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Jeremy Maclin's Mizzou Legends softball game ends charity weekend

Saturday, April 6, 2013 | 11:26 p.m. CDT; updated 12:13 a.m. CDT, Sunday, April 7, 2013
Former Missouri wide receiver Jeremy Maclin held the Mizzou Legends Charity Softball Game on Saturday at Taylor Stadium. Former Missouri football team members gathered to play in a home run derby and sign balls for spectators.

COLUMBIA — Softball isn’t football.

A group of about 25 former Missouri football players proved that Saturday night at Taylor Stadium in the Jeremy Maclin Mizzou Legends Charity Softball Game.

The players put on an entertaining comedy of errors in a game which pitted offensive players versus defensive players.

Maclin is a former Missouri receiver and a current NFL player for the Philadelphia Eagles. 

Children stood on the steps next to both dugouts in Atlanta Falcons, Philadelphia Eagles and Missouri Tigers jerseys asking for autographs. 

On the field, Maclin and Sean Weatherspoon, a former Missouri linebacker and current Atlanta Falcons player, posed for a picture with two small fans in the jerseys of Maclin and Weatherspoon. 

The lone athletic bright spot on the night actually came before the game when former Missouri wide receiver Danario Alexander and Maclin battled each other in the home run derby.

Final count: Alexander 17, Maclin 11.

Weatherspoon did not play in the game. But he provided a funny play-by-play account over the stadium's loud speakers. He chided players at bat and cracked jokes during play. 

In the third inning, the defense committed three errors that led to five runs for the offense. After the first error, video clips of cartoon character Homer Simpson saying the phrase “D’oh” ran repeatedly on the scoreboard.

Fittingly, the ending of the game was also a mess. The defensive team, trailing 12-0 at the time, went down in order in the sixth and final inning. But they continued to bat. For a while, it looked like the entire defensive team would bat to end the game.

On the sixth batter of the inning, though, an overthrow at first created a melee. Runners ran around the bases until players from both sides ran toward home plate with the defense scoring its only two runs of the game. After that, both teams decided to end the game and thank fans for coming.

The game ended a fun weekend that benefited the Boys and Girls Club of Columbia and Coyote Hill Christian Children’s Home.

A $125-a- person dinner was held Friday night. Saturday morning, Maclin held a free youth football camp for 250 participants ages 7 to 14 at the Missouri football practice facilities. The group of former players, which also included players like the Jaguars' Kevin Rutland, 49ers linebacker Aldon Smith and Steelers defensive end Ziggy Hood, also visited the Boys and Girls Club on Friday and spent time signing autographs and hanging out with the children.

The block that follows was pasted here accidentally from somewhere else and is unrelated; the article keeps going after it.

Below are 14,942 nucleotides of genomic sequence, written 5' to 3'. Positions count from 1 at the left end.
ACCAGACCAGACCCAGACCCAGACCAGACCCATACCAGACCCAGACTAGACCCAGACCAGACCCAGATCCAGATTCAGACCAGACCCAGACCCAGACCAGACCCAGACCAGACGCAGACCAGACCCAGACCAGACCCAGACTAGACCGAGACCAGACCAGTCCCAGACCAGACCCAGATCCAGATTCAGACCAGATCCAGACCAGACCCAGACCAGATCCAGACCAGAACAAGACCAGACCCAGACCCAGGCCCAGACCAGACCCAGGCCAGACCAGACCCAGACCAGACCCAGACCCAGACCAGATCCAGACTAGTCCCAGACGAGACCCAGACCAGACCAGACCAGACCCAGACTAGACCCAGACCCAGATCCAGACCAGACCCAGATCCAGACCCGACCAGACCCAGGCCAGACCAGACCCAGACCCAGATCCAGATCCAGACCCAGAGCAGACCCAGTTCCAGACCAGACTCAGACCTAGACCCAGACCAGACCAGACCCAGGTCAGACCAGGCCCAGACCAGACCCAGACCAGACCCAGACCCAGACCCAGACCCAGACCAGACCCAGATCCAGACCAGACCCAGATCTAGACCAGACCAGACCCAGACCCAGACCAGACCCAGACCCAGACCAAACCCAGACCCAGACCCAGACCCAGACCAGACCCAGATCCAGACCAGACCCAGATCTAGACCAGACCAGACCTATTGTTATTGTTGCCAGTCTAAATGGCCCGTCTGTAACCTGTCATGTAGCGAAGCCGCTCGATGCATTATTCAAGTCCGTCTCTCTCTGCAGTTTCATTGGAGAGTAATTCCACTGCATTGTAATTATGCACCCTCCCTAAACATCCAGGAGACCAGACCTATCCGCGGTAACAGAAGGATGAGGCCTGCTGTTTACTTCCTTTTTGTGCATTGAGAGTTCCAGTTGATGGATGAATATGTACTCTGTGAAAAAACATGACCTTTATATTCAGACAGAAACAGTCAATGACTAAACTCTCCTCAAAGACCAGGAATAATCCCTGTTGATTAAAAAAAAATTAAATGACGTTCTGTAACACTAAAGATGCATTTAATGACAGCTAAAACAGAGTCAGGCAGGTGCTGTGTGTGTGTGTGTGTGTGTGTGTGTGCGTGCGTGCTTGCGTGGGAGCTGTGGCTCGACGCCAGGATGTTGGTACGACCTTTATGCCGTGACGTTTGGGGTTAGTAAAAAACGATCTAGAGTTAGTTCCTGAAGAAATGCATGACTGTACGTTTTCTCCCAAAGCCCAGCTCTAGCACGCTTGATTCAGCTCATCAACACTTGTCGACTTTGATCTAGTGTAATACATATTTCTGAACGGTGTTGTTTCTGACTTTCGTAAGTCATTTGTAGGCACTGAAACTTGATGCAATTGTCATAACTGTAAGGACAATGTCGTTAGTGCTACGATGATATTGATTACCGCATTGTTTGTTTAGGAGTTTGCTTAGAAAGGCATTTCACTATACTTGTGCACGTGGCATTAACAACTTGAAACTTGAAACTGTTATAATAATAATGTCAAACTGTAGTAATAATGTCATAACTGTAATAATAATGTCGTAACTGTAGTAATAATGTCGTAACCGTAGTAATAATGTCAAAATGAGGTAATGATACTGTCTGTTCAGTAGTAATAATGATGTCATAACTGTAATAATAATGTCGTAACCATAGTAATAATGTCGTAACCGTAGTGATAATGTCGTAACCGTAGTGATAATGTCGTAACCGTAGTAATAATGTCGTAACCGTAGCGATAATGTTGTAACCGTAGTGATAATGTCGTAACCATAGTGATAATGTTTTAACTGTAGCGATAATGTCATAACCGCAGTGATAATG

At the youth football camp, children participated in drills ran by the former players. The young players participated in tackling, receiving, footwork and even touchdown celebration drills.

Near the end of the camp, Weatherspoon saw a boy wearing a pair of Kansas Jayhawks athletic shorts. Weatherspoon picked him up and ran with the boy, sending the camp into a frenzy.

Coaches and participants left their stations and ran to the middle of one of the practice fields. Weatherspoon held the boy on his shoulder in the middle of the mass.

“This is a capital offense and it will not go unpunished,” one of the coaches jokingly yelled.

“We’re having an intervention,” another coach yelled.

Somebody found another pair of shorts for the boy and Maclin took the boy to change.

Noah Riley, 9, said he just loved being around his hero.

“I had real fun meeting one of my best friends (favorite players), T.J. Moe,” Noah said.

Noah is in fourth grade and has already played tackle football for the past two years.

“I just like the sport and love tackling, and growling sometimes.” he said. “It’s just a great opportunity to get stretched and have fun.

“It’s his favorite sport,” his father, Tim Riley, said. “He loves playing with his friends.”

Gavin Rodgers, 9, said he likes playing football because he always has fun.

The only question left after the camp was who had more fun — the coaches or the players?

Supervising editor is Grant Hodder


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